“Whether the contributions are saved or spent, an H.S.A. allows for income to avoid taxation today,” the report said.
And for individuals who can afford to achieve this, saving and investing H.S.A. contributions long run, and paying for current health costs out of pocket, can bolster wealth significantly later in life, Vanguard found.
People 55 or older can contribute an additional $1,000 to an H.S.A. above the Internal Revenue Service’s annual limits of $3,850 for a single person and $7,750 for families in 2023, said Sara Taylor, senior director of worker spending accounts at WTW, a advantages consultant.
“The reality is that the majority people need more medical care, and it could actually be expensive,” she said.
Once enrolled in Medicare, the federal health plan for older Americans, you can’t proceed contributing to an H.S.A. — but you possibly can spend the cash you’ve collected tax-free on medical needs, including Medicare premiums and out-of-pocket costs, Ms. Taylor said. (Premiums for supplemental Medigap policies, nevertheless, will not be H.S.A. eligible.) Once you switch 65, you may as well withdraw H.S.A. funds for expenses unrelated to health care. You’ll pay bizarre income tax but won’t owe a penalty.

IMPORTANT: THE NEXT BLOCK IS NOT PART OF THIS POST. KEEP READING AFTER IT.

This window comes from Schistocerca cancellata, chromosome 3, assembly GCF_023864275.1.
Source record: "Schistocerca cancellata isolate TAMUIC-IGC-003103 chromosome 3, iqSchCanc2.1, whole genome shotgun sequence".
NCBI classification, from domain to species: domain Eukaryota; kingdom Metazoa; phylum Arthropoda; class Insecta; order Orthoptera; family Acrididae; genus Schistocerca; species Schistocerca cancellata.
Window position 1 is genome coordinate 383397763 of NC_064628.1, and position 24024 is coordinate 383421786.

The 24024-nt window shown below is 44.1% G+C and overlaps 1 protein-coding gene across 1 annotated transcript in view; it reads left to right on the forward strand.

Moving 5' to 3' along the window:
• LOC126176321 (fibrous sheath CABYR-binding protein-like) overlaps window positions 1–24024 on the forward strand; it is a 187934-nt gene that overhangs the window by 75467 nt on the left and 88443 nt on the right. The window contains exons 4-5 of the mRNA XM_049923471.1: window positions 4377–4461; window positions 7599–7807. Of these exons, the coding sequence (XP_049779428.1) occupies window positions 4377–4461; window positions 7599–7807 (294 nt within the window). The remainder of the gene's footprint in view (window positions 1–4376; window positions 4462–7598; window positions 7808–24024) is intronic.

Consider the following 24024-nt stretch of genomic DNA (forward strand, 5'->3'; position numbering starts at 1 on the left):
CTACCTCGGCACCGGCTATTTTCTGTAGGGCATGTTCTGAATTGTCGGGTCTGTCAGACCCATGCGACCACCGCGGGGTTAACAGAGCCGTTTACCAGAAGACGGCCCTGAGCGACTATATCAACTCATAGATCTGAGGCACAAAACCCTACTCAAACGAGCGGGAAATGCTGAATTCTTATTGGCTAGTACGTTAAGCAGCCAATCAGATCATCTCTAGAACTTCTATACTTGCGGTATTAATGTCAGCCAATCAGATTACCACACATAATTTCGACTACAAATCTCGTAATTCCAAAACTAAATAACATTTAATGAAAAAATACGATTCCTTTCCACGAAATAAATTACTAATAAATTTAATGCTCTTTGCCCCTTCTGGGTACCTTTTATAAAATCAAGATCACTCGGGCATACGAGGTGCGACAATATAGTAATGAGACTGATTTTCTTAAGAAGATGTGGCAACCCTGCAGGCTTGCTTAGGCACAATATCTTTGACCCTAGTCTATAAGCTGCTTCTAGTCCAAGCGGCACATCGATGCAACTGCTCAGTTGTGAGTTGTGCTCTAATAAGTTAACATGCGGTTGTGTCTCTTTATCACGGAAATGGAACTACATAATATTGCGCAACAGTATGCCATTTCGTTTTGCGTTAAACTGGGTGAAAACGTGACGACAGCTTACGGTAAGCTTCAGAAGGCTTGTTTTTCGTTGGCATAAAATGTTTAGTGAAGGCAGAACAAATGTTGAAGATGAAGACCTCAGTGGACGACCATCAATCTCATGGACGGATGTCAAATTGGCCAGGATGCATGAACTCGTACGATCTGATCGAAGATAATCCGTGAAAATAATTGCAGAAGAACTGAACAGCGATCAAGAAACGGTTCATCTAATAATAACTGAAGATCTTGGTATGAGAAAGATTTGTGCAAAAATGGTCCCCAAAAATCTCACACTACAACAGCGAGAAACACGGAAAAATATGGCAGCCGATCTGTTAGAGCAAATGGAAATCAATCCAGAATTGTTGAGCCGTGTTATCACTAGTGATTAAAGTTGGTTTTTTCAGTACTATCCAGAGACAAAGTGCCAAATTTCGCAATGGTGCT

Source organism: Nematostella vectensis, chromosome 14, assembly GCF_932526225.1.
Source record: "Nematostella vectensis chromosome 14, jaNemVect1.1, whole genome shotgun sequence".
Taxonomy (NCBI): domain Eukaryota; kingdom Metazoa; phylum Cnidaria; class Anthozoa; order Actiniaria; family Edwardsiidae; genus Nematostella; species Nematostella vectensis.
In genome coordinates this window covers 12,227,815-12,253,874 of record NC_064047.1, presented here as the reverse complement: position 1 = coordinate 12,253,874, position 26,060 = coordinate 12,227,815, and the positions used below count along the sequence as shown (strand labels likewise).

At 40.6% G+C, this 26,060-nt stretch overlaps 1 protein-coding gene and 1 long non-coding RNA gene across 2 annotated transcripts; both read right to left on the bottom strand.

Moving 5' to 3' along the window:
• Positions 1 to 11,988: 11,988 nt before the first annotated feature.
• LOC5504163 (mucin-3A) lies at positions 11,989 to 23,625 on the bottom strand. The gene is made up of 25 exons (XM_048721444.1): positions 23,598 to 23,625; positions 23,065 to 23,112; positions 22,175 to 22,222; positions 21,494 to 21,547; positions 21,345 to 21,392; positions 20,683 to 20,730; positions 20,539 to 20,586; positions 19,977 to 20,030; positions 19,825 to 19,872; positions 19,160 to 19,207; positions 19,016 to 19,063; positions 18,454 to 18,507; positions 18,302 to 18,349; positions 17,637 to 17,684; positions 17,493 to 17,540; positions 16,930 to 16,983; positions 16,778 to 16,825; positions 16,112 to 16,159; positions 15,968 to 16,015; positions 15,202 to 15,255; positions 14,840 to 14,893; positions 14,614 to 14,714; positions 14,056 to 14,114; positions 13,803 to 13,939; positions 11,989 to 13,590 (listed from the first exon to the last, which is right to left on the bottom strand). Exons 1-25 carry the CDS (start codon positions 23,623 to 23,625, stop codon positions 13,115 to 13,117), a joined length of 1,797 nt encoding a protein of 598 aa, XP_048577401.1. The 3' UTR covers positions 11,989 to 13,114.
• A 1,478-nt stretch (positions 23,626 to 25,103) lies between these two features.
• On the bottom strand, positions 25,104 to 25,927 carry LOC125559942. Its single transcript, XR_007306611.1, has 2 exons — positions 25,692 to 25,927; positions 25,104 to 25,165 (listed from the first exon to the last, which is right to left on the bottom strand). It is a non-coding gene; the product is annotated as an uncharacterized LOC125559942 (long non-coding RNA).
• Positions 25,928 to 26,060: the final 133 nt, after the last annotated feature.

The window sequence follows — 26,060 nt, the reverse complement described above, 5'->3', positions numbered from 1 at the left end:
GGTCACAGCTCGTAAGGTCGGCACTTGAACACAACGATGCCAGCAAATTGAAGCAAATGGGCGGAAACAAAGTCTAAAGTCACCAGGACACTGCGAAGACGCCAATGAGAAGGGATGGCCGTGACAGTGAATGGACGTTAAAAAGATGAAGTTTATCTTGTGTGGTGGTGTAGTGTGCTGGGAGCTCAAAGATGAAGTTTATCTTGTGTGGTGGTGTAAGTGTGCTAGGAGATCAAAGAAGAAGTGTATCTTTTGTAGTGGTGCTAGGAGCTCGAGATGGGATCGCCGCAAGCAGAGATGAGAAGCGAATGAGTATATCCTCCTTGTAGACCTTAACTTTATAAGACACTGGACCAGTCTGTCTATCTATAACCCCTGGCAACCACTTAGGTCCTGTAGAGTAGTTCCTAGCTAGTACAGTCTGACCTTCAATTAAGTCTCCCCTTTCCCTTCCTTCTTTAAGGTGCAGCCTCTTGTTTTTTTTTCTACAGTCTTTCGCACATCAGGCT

Here are some questions and answers about health savings accounts:
What can I purchase with my H.S.A.?
You can spend your savings on a wide range of medical and health expenses, including doctor visits, hospital stays, and vision and dental care. During the pandemic, the federal government expanded the list of eligible expenses to incorporate tampons and pads in addition to nonprescription medicine like pain relief and allergy drugs. For an entire list of eligible health expenses, see I.R.S. Publication 502.